NaftaliFri1 is right, of course! If anyone would ever like a longer semi-technical/jargony explanation to a similar question, you can check out the following comment thread. Otherwise, it's best to just go with what NaftaliFri1 said and continue focusing on learning Hebrew as Hebrew! :-) https://www.duolingo.com/comment/17445579
Yes. But this is only assuming a well though-out sentence (e.g. in writing). In speaking, you can perfectly well use a "sub-optimal" order and make up for it in the phonetic stress. If you want to stress who the teacher is, it's more elegant to say אני לומד עברית מאבא שלי, but you might instead say אני לומד מאבא שלי עברית and phonetically stress אבא; it will sound perfectly natural.
Earlier stages of Hebrew had geminated consonants (like Finnish or Italian) where they were spoken with a longer duration. For example if you take מֶ֫לֶךְ ['melekh], if you put the article before it, you got הַמֶּ֫לֶךְ [hammelekh], in syllables ham-me-lekh. The proposition מ did the same thing: מִמֶּ֫לֶךְ "from a king", mim-me-lekh. But some consonants could not be lenghtened, so the vowel changed to a long one: מֵאִישׁ "from a man" me-ish. Modern Hebrew has lost consonantal gemmination, but traditional voweling still follow the rules, which are caused by the older phonetic stages of the language.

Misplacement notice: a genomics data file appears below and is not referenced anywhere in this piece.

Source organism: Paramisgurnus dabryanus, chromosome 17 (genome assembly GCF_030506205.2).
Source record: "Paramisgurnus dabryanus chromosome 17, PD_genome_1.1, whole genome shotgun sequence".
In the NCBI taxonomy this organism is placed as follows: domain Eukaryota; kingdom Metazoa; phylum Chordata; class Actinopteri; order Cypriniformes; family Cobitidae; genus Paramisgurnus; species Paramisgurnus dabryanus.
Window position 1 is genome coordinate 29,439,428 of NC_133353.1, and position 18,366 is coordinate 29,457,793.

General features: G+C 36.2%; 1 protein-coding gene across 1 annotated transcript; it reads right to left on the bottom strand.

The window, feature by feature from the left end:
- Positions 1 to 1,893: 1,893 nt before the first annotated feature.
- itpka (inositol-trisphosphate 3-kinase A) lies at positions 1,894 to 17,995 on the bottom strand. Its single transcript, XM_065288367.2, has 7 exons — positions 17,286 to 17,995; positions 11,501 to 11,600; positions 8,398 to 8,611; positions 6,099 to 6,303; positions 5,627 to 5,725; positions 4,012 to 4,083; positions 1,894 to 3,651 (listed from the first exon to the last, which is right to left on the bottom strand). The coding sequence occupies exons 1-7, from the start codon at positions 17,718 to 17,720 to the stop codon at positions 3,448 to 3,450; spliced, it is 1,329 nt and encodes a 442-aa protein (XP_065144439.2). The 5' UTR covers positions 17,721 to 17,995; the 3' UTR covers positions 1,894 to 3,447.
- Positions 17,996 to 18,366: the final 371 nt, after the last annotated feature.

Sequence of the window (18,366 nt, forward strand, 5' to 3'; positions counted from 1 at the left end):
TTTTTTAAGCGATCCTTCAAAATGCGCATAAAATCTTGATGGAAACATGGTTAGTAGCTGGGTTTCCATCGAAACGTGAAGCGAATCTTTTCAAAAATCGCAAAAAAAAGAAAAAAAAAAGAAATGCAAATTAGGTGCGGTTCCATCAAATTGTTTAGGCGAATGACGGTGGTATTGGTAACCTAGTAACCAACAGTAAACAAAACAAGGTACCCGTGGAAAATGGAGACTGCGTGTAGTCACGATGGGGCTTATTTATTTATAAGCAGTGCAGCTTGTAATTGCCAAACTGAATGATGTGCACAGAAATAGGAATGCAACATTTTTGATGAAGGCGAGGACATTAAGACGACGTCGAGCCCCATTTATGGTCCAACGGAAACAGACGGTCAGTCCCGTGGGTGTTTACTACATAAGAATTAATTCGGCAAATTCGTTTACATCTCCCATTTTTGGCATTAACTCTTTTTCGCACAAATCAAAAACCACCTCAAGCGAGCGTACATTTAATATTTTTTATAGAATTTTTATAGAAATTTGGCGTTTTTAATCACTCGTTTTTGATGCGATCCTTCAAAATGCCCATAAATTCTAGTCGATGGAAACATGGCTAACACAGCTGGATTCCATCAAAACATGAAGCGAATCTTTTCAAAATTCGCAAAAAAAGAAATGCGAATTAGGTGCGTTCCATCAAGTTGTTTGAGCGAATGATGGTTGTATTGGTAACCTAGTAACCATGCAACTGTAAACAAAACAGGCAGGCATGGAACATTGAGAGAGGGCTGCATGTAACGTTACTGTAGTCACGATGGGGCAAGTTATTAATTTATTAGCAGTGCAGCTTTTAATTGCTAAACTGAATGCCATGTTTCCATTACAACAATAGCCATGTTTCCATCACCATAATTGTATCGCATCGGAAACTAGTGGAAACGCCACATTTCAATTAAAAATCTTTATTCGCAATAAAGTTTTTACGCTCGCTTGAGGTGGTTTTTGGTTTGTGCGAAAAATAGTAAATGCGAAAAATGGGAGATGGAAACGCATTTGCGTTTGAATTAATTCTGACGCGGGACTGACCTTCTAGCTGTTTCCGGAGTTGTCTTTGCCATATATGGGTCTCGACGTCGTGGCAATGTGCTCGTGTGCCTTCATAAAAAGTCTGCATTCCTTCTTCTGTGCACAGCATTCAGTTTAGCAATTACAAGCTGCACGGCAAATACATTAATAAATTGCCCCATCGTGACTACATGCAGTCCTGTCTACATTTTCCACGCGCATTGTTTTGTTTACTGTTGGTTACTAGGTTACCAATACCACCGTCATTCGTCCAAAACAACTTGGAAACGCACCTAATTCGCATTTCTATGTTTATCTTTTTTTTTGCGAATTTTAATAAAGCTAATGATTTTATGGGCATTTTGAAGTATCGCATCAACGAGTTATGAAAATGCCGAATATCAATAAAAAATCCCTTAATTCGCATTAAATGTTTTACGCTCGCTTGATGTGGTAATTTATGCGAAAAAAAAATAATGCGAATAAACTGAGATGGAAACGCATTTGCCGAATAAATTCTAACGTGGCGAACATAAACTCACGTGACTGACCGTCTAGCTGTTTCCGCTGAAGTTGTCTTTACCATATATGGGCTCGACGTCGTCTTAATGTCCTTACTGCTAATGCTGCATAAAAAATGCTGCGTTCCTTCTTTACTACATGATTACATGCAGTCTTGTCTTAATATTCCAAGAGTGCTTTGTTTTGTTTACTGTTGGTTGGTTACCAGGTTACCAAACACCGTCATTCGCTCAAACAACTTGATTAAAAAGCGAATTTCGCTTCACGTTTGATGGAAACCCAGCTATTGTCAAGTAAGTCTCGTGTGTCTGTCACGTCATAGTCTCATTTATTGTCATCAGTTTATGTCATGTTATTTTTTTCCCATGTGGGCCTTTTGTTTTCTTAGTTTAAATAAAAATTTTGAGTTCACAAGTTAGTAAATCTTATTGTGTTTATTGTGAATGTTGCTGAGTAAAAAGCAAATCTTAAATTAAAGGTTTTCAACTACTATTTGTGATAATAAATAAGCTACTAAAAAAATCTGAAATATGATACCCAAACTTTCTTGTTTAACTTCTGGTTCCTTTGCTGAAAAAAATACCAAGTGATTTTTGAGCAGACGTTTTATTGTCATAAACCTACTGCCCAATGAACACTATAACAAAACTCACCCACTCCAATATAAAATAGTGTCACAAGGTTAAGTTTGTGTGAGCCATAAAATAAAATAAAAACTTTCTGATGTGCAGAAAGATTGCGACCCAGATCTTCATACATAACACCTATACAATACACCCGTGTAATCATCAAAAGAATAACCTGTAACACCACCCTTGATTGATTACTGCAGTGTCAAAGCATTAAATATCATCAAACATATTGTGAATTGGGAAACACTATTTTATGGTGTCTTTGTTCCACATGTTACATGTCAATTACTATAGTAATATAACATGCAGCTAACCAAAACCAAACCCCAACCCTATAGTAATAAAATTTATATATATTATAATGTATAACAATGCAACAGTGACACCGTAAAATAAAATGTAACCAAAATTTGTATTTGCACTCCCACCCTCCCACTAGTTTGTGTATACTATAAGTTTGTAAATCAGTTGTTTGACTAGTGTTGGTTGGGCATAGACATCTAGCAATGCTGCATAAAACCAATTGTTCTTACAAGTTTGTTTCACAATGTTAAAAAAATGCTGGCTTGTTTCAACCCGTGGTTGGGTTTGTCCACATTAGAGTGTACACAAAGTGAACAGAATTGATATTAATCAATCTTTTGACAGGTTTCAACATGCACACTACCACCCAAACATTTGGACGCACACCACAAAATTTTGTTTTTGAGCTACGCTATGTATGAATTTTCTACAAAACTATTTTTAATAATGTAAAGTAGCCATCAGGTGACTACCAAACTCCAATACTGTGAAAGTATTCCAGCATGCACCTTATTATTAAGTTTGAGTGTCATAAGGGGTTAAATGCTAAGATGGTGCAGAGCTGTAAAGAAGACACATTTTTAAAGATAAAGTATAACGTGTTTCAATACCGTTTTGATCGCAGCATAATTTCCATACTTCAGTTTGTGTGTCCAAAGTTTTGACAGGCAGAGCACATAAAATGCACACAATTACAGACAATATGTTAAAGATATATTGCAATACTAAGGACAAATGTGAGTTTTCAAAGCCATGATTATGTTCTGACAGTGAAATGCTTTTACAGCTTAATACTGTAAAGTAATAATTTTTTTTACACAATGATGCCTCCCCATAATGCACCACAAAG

Well, the names of close relatives usually omit the definite article. The Hebrew Academy even writes: הַצֵּרוּף הַמְּיֻדָּע ״הָאַ֫בָּא״ אֵינוֹ תִּקְנִי the combination with the definite article HA'ABBA is not correct/standard. That the Academy writes this means of course that some folk say this ;-)